Refresh, Refresh, Refresh

My sister-in-law, Drucie Belman, a mom of two whose 11-year-old son went to sleep-away camp for the first time this year, says she would hit 'refresh' several times a day on the camp's website when her son first went away, hoping to see a picture. She hadn't gotten any letters yet. (She forwarded me a video, which satirizes the "refreshing" that moms of kids at sleep-away camp are doing, but be advised it does contain some offensive language.)

"You look every day for (the photos), and sometimes he's like a dot in the background, and I still send it to my mother-in-law," she said.

Jenny Isenman, founder of the blog, The Suburban Jungle, said she might be up until 1 a.m. some days "watching for the pictures to come in." "We are so overprotective at this point and so involved," the humorist, whose 11-year-old son went to sleepaway camp last year and the year before, joked. "It's like, God forbid you don't see your kid one day. Is he still alive? Is he having fun?"

The Phone Calls

Some camps allow kids to phone home and some do not. Isenman's son was able to call but just for a few minutes each time. "You get that phone call from your kid and it's you and your husband on the phone and all hell breaks loose," she said.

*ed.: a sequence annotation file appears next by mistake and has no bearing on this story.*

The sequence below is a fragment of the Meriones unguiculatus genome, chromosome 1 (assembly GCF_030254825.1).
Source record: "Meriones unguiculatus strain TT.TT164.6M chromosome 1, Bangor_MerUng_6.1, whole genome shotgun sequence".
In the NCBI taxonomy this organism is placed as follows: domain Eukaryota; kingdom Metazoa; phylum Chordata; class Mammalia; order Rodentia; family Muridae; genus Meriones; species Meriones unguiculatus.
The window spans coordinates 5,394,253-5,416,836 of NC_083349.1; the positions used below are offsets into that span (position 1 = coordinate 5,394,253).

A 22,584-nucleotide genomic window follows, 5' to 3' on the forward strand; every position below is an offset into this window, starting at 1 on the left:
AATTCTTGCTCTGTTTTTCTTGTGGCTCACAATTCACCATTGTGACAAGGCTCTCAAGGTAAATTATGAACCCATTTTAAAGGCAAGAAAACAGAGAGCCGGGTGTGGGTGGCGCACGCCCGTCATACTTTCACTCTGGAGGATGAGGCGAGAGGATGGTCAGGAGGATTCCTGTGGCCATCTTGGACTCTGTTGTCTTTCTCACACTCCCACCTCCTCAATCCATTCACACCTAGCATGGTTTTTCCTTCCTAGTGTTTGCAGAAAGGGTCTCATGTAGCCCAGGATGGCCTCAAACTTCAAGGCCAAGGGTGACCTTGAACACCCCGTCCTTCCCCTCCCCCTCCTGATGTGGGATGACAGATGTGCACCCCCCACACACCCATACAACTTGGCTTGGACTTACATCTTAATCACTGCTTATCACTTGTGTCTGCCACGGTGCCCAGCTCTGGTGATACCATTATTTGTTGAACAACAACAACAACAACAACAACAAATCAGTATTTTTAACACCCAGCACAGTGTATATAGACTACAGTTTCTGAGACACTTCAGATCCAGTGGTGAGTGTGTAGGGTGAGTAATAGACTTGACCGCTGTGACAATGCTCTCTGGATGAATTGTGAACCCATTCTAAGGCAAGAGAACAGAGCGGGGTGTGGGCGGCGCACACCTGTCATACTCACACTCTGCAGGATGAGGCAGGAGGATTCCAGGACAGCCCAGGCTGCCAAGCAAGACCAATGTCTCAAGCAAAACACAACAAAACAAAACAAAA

"The moms just get so frustrated with the dads. They get so frustrated with the questions they ask. They're not the right questions," she added.

She joked about how her husband asked his son if he received his letters, and when her son said yes, her husband asked which letters he got. "I'm like, what do you mean which ones?" she said. "I have friends who have literally taken the phone from their husband's hands and they're like, 'Your time is up.'"

Why Do It?

I have never been to sleep-away camp, and somewhat dread the year my girls will feel they are ready to go. I know it would be an amazing experience for them, but at the same time, I love spending time with my kids and can't imagine not being with them a chunk of the summer. So I wanted to know, from moms who've been there, why they send their kids in the first place and how they cope.

My sister-in-law said she wanted to give her son a chance to "fly free" and "reinvent himself" since he's the second child with an older brother who gets lots of attention.

"I think he was able to have a super fresh start. He didn't have to be the kid who wore glasses. He didn't have to be the chess kid, he could be whatever," she told me as she was driving to Massachusetts to pick up her son from camp. "I cope with it because he's doing exactly what he should be doing."

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Maizes' advice to me and other moms considering camp is to think about how great it can be for the kids. "Summer camp is an experience to give your children that is unlike any other experience and one of the best growth experiences you can possibly have so ... know you are doing the right thing."

"You remind yourself how much fun you had when you were a kid," said Isenman. "You can't take it away from them because of your own sadness or your own homesickness."

"So that's how you cope and also a lot of wine," she added.

Follow Kelly Wallace on Twitter and on Google+ and like CNN Living on Facebook.